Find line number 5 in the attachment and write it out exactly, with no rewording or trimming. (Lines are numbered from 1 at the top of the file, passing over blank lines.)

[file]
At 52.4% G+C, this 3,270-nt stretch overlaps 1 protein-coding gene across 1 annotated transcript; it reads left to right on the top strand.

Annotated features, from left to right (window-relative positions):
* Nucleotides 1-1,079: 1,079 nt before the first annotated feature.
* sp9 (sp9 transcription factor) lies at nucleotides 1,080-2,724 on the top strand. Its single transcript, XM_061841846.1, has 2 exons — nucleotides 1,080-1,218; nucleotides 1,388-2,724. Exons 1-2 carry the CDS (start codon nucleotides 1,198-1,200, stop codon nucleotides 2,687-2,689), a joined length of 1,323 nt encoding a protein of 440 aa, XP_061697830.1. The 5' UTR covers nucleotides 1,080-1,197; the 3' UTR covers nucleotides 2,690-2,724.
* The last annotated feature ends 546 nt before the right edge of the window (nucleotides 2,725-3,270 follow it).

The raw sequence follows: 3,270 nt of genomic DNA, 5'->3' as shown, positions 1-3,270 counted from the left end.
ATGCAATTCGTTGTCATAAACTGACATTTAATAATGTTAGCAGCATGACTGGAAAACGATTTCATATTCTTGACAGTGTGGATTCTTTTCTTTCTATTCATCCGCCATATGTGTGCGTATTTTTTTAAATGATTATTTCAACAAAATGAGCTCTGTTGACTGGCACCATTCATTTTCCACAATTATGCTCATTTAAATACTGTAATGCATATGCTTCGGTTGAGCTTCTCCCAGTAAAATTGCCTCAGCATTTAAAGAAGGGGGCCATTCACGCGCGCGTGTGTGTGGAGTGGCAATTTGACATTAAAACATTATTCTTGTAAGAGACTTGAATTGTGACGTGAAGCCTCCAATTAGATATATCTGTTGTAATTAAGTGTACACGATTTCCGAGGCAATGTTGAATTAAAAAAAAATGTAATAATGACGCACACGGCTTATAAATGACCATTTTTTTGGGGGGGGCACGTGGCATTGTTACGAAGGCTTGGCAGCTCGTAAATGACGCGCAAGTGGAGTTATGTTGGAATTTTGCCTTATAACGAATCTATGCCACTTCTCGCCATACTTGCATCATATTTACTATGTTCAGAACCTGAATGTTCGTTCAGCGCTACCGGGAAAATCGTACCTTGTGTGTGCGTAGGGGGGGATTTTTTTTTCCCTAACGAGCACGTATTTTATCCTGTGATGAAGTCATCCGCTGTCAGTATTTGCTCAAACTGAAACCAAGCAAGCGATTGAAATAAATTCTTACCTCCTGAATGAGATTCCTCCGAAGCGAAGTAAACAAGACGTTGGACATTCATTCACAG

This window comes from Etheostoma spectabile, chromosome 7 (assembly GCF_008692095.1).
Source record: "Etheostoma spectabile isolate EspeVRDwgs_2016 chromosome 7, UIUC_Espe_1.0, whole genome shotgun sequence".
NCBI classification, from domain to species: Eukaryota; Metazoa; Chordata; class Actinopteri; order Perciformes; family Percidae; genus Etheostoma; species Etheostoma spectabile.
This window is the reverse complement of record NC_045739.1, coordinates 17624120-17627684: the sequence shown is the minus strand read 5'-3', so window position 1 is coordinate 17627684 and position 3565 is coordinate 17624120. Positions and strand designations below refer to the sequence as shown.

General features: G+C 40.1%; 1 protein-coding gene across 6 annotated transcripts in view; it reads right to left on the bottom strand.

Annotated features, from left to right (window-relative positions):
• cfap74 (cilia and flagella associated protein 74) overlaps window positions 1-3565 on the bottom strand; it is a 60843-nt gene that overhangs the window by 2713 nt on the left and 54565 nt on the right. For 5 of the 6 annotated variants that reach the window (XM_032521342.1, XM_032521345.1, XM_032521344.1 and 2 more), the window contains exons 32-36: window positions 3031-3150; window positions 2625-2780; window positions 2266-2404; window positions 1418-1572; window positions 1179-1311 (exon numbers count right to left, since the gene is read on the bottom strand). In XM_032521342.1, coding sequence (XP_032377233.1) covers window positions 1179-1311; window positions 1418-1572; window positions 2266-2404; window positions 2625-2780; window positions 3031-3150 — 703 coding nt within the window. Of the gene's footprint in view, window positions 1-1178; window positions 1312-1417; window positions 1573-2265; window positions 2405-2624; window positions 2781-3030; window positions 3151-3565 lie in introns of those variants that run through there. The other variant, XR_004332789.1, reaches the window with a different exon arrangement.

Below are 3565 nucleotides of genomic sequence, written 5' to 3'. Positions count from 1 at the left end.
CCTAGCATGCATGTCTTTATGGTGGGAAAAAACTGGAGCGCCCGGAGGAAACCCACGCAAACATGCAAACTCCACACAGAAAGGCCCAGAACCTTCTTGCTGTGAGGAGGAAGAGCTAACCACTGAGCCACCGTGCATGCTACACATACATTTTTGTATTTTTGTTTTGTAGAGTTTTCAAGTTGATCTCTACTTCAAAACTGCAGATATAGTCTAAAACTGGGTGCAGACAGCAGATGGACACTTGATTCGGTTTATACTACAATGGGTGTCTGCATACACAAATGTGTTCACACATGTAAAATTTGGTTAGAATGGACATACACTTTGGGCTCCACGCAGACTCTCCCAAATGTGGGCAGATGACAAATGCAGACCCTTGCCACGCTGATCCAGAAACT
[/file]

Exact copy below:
* The last annotated feature ends 546 nt before the right edge of the window (nucleotides 2,725-3,270 follow it).